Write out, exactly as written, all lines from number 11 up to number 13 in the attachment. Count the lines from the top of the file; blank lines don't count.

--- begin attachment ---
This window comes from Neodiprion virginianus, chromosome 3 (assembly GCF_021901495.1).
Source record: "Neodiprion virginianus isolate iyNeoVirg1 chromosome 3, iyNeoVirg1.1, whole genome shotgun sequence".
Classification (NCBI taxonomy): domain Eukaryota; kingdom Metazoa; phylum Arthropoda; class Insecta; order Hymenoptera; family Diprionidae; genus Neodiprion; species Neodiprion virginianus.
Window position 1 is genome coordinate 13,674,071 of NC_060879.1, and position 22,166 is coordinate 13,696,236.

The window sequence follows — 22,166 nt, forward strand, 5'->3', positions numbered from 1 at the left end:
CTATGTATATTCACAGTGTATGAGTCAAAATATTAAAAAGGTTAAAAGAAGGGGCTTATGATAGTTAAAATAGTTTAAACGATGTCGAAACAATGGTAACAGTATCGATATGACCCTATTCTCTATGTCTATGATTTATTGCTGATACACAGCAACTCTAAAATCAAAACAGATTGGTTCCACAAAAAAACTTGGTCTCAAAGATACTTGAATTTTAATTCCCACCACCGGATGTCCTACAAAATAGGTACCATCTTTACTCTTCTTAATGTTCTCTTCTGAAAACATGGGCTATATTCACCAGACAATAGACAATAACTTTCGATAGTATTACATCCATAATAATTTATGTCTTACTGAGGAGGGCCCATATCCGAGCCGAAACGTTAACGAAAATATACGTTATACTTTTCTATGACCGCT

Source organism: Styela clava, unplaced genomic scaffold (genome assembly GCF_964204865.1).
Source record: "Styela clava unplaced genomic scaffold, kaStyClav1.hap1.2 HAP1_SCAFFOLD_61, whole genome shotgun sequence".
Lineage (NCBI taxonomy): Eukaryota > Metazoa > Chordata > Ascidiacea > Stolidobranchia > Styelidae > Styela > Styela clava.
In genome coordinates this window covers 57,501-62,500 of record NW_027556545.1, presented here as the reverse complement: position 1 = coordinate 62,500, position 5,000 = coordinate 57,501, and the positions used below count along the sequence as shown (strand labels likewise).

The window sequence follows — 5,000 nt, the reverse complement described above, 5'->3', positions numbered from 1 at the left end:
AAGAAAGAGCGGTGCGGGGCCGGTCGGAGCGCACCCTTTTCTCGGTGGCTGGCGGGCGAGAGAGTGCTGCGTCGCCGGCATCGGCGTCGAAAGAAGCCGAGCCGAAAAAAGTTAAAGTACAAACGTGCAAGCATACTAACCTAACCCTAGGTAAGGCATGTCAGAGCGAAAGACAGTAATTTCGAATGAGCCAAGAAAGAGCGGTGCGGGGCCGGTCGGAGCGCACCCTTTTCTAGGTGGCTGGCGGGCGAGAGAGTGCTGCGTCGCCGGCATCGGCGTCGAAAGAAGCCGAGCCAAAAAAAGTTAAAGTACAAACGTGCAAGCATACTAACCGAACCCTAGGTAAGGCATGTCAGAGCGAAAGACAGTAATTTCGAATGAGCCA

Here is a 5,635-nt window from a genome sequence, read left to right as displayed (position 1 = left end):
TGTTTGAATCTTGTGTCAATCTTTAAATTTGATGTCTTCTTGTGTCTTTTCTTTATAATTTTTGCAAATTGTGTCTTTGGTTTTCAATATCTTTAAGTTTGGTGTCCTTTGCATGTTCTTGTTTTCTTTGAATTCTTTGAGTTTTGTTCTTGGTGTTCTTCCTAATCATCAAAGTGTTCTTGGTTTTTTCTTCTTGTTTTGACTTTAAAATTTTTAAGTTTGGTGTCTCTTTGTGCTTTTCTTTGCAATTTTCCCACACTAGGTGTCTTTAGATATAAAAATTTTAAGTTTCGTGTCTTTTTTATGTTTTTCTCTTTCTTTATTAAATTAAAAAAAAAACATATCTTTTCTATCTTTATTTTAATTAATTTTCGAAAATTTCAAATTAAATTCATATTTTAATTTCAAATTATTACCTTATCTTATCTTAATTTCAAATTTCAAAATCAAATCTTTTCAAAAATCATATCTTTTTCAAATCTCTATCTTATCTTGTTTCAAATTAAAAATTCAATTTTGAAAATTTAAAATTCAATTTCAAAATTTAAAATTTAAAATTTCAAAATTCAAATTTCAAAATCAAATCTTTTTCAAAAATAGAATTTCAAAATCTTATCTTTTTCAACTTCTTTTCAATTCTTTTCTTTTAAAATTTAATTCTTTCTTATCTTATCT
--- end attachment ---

The window sequence follows — 5,000 nt, the reverse complement described above, 5'->3', positions numbered from 1 at the left end:
AAGAAAGAGCGGTGCGGGGCCGGTCGGAGCGCACCCTTTTCTCGGTGGCTGGCGGGCGAGAGAGTGCTGCGTCGCCGGCATCGGCGTCGAAAGAAGCCGAGCCGAAAAAAGTTAAAGTACAAACGTGCAAGCATACTAACCTAACCCTAGGTAAGGCATGTCAGAGCGAAAGACAGTAATTTCGAATGAGCCAAGAAAGAGCGGTGCGGGGCCGGTCGGAGCGCACCCTTTTCTAGGTGGCTGGCGGGCGAGAGAGTGCTGCGTCGCCGGCATCGGCGTCGAAAGAAGCCGAGCCAAAAAAAGTTAAAGTACAAACGTGCAAGCATACTAACCGAACCCTAGGTAAGGCATGTCAGAGCGAAAGACAGTAATTTCGAATGAGCCA

Here is a 5,635-nt window from a genome sequence, read left to right as displayed (position 1 = left end):